Background: Upper limb amputees (ULAs) are believed to be at increased risk for contralateral limb pain (CLP), in part, due to overreliance on the sound limb and increased susceptibility to overuse injuries. Upper limb prosthetic devices can be inefficient and uncomfortable and do not fully restore function. Thus, many ULAs reject or abandon prosthesis use, resulting in overreliance on the sound limb for daily activities. CLP impacts an estimated 32.7-35.9% of ULAs, however, prevalence and impact in U.S. Veterans with ULA have not been previously examined. Objectives: 1) Describe the frequency and severity of CLP in Veterans with upper limb amputation; 2) examine the change in pain prevalence and intensity over one year; and 3) quantify the impact of CLP on health-related quality of life (HRQoL) and disability. Methods: A longitudinal telephone survey of Veterans with ULA was conducted, with data collected at baseline and 1-year follow-up. All Veterans with major upper limb amputation who received care within the VA between 2010-2015 were identified from VA data sources, and mailed recruitment materials. This analysis included those with unilateral ULA who were asked to report whether they had CLP ‘in the past 4 weeks’, and describe the frequency and intensity of pain. The prevalence rates, frequency and intensity of CLP were quantified at baseline and follow-up, and 1-year changes were examined. To examine the impact of CLP intensity on health related quality of life (VR 12 MCS and PCS) and disability (QuickDASH) we developed 3 multivariable linear regression models, controlling for potential confounders. Results: Eight hundred eight persons completed the baseline survey, and 585 completed both baseline and longitudinal follow-up. Prevalence of contralateral upper limb pain was 72.7% at baseline and 71.6% at follow-up. About 1/3 of participants experienced ‘daily or more frequent pain’ at baseline (31.3%) and at follow-up (32.4%). Average pain intensity at baseline and follow-up was 4.9 (sd 2.3) and 4.8 (sd 2.2) respectively. At one-year follow-up, most participants had persistent pain (59.8%), with 12.8% reporting resolved pain and 11.4% reporting incident pain. Among those with persistent pain, most had no change in pain intensity (56.3%), while 24.4% had improved pain and 19.3% worsened pain. On average, VR-12 MCS scores were 2.7 (CI -5.1, -0.3) and 6.6 (CI -9.9, -3.3) points lower for those reporting moderate and severe CLP, respectively, compared to none to mild pain. On average, VR-12 PCS scores were 4.2 (CI -6.3, -2.1) and 8.4 (CI -11.1, -5.6) points lower for those with moderate and severe contralateral limb pain, respectively, compared to no to mild pain. Those with moderate and severe pain experienced greater disability; QuickDASH scores were 9.4 (CI 5.9, 12.9) and 20.7 (CI 16.0, 25.4) points higher, respectively, when compared to those with none to mild pain. Discussion: More than two thirds of Veterans with ULA reported CLP. This prevalence rate is much higher than previously reported in the ULA population, and higher than reported in upper limb pain in studies representative of the US population. Over half our population reported persistent pain across the baseline and follow-up with no change in pain intensity. About 1/3 reported daily or more frequent pain. Moderate to severe CLP had a negative effect on mental health, physical health, and increased disability. Further research is needed to understand why prevalence rates in Veterans with CLP are so much higher than those reported in other ULA populations. Conclusion: CLP is prevalent and persistent in the Veteran ULA population. Moderate to severe CLP negatively impacts health related quality of life and increases perceived disability.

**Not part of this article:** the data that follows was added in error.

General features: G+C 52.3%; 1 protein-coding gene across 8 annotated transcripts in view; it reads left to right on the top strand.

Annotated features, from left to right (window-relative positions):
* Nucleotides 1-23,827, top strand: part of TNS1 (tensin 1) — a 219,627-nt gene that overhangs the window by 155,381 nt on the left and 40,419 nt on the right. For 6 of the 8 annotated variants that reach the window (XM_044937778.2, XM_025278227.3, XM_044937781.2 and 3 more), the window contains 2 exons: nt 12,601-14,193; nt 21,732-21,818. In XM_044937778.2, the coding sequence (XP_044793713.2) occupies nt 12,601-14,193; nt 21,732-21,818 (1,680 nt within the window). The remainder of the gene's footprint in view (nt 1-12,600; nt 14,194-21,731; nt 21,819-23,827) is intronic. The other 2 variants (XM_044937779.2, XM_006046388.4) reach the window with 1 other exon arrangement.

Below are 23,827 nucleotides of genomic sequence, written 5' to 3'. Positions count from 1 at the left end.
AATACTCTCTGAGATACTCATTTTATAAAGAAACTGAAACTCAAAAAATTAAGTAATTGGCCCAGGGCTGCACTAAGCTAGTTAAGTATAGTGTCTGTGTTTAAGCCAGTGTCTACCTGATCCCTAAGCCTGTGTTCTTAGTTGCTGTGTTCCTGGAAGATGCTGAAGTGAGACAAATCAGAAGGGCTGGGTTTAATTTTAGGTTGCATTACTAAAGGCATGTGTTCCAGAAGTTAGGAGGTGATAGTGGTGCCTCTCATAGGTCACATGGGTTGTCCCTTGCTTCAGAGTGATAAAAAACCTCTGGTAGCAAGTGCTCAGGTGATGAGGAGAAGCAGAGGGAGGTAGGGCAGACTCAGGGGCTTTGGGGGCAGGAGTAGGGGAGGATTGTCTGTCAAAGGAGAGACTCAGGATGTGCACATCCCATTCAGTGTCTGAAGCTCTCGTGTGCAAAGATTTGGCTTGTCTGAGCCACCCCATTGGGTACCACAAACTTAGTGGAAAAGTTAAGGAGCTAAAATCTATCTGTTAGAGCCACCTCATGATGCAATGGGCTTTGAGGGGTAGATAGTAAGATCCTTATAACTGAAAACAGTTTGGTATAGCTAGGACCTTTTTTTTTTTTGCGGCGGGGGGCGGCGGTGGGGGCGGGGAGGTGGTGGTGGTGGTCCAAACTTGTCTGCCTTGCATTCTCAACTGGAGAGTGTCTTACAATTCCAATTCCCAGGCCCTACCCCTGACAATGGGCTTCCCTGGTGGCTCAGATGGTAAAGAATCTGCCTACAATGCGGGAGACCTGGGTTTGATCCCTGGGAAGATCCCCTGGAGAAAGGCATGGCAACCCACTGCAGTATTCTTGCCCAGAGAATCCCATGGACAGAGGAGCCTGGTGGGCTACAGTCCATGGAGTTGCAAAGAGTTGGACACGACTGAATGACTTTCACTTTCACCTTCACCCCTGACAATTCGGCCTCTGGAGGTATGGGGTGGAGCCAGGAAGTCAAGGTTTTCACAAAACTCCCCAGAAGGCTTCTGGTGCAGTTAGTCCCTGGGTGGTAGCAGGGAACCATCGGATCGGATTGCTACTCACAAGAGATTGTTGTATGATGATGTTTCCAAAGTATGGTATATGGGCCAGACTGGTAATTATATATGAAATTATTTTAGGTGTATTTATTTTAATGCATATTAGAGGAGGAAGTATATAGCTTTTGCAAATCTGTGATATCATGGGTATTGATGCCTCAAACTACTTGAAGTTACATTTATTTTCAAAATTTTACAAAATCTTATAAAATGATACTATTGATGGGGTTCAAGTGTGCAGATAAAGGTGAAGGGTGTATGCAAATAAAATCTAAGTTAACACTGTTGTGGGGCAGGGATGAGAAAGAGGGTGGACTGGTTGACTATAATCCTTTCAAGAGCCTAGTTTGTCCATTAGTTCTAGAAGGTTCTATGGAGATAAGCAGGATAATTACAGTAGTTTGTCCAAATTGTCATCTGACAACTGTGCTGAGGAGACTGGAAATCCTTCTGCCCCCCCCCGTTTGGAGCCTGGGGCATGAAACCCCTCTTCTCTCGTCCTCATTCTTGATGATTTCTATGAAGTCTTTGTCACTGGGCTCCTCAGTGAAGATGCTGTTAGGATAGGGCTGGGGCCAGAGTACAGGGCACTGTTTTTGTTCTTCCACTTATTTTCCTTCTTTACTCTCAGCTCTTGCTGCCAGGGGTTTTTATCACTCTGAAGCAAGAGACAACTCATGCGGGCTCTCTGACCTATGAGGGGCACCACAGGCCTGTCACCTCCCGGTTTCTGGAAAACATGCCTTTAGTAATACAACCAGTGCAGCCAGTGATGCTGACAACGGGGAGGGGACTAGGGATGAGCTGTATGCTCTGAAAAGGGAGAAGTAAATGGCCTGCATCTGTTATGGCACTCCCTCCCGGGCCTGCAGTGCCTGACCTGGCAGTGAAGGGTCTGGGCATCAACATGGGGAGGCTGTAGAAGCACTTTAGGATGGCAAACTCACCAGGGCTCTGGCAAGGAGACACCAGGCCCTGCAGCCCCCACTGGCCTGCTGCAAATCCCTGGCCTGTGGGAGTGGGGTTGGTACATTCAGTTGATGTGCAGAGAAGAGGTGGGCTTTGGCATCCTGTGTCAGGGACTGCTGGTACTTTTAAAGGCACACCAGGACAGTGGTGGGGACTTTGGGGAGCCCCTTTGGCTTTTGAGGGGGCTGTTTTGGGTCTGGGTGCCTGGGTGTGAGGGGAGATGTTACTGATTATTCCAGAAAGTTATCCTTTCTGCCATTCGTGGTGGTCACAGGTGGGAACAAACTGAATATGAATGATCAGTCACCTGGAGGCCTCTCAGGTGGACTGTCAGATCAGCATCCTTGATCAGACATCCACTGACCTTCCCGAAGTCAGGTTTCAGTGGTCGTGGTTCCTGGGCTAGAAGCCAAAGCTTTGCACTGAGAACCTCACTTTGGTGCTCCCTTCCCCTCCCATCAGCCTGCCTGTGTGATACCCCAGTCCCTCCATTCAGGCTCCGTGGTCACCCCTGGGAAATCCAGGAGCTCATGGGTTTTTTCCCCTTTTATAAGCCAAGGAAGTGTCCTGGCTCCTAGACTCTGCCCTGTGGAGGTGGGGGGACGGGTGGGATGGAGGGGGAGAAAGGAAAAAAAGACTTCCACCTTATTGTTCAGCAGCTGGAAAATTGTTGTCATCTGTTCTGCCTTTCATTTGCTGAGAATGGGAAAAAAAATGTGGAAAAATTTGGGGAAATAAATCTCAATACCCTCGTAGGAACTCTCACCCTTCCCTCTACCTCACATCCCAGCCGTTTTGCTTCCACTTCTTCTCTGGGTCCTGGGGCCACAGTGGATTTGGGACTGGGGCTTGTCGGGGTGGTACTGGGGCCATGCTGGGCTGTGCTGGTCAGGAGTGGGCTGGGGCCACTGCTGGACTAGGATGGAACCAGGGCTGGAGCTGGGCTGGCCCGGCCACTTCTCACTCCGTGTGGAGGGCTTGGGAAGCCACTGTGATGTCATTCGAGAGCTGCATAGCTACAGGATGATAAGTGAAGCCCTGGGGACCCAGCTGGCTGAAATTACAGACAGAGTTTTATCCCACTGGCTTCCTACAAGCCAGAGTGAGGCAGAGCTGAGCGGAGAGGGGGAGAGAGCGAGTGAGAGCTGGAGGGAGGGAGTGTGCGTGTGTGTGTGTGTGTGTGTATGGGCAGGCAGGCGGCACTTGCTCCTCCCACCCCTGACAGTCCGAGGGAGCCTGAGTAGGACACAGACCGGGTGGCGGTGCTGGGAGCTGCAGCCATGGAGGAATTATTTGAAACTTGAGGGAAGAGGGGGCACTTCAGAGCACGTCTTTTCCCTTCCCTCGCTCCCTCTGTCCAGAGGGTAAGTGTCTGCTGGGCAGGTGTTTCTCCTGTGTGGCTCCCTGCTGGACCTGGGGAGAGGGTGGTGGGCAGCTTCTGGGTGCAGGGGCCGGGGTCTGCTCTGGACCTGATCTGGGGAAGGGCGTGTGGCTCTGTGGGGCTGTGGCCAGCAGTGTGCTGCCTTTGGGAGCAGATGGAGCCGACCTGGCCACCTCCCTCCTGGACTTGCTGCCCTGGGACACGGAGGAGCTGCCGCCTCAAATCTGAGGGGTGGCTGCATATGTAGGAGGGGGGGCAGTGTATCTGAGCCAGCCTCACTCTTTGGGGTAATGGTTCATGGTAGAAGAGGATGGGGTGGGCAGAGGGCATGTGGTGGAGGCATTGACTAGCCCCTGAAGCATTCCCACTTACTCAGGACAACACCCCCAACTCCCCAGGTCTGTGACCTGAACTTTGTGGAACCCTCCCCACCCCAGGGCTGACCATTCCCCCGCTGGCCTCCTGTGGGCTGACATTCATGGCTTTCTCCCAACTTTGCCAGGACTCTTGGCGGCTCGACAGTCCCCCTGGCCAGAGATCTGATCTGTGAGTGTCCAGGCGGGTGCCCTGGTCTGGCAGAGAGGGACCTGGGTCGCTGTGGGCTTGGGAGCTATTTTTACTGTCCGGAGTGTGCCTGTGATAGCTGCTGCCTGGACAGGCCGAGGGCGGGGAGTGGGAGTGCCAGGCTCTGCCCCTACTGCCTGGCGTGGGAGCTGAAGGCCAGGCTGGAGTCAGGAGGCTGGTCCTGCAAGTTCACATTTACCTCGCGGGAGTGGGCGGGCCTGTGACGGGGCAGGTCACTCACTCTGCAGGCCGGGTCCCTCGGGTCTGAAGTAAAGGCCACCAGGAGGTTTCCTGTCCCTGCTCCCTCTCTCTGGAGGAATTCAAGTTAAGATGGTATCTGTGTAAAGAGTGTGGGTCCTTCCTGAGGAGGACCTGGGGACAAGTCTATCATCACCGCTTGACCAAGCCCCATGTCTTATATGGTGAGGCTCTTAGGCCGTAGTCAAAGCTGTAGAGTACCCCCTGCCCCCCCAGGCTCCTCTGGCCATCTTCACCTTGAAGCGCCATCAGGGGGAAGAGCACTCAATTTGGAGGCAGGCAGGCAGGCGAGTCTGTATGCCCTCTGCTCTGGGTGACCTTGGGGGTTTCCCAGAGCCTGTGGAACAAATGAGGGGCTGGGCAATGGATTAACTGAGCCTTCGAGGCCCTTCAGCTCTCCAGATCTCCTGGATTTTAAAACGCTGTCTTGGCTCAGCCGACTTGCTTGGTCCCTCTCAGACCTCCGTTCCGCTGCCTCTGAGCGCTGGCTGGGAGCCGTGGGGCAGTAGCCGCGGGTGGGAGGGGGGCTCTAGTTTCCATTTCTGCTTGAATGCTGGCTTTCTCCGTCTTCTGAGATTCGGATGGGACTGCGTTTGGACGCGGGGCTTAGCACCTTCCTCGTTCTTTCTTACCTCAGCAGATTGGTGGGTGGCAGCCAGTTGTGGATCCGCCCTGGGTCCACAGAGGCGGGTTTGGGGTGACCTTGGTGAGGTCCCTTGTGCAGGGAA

1.Describe the frequency and severity of contralateral limb pain n Veterans with upper limb amputation
2. Appreciate the change in pain prevalence and intensity over one year
3. Understand the impact of CLP on health-related quality of life and disability